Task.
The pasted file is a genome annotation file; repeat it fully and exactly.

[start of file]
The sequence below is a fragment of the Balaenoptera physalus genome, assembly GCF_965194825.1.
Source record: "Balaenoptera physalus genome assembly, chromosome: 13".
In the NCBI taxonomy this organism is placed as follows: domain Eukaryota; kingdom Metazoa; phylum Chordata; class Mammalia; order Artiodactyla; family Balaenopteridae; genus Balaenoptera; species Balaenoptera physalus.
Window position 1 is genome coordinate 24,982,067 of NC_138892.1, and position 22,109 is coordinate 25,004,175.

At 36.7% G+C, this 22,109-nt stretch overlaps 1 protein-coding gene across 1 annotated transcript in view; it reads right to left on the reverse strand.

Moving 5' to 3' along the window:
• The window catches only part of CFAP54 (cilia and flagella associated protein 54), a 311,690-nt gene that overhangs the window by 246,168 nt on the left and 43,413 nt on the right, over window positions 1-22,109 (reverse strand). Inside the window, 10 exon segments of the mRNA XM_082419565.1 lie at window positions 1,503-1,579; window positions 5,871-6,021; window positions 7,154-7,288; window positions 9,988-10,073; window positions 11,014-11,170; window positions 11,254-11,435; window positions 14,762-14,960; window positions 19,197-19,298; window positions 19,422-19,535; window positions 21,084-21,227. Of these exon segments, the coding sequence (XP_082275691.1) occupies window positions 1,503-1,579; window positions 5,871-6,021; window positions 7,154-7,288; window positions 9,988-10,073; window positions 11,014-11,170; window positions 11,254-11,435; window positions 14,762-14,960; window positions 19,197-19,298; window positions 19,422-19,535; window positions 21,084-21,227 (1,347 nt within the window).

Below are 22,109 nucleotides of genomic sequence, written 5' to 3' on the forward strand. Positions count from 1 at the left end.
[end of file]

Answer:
The sequence below is a fragment of the Balaenoptera physalus genome, assembly GCF_965194825.1.
Source record: "Balaenoptera physalus genome assembly, chromosome: 13".
In the NCBI taxonomy this organism is placed as follows: domain Eukaryota; kingdom Metazoa; phylum Chordata; class Mammalia; order Artiodactyla; family Balaenopteridae; genus Balaenoptera; species Balaenoptera physalus.
Window position 1 is genome coordinate 24,982,067 of NC_138892.1, and position 22,109 is coordinate 25,004,175.

At 36.7% G+C, this 22,109-nt stretch overlaps 1 protein-coding gene across 1 annotated transcript in view; it reads right to left on the reverse strand.

Moving 5' to 3' along the window:
• The window catches only part of CFAP54 (cilia and flagella associated protein 54), a 311,690-nt gene that overhangs the window by 246,168 nt on the left and 43,413 nt on the right, over window positions 1-22,109 (reverse strand). Inside the window, 10 exon segments of the mRNA XM_082419565.1 lie at window positions 1,503-1,579; window positions 5,871-6,021; window positions 7,154-7,288; window positions 9,988-10,073; window positions 11,014-11,170; window positions 11,254-11,435; window positions 14,762-14,960; window positions 19,197-19,298; window positions 19,422-19,535; window positions 21,084-21,227. Of these exon segments, the coding sequence (XP_082275691.1) occupies window positions 1,503-1,579; window positions 5,871-6,021; window positions 7,154-7,288; window positions 9,988-10,073; window positions 11,014-11,170; window positions 11,254-11,435; window positions 14,762-14,960; window positions 19,197-19,298; window positions 19,422-19,535; window positions 21,084-21,227 (1,347 nt within the window).

Below are 22,109 nucleotides of genomic sequence, written 5' to 3' on the forward strand. Positions count from 1 at the left end.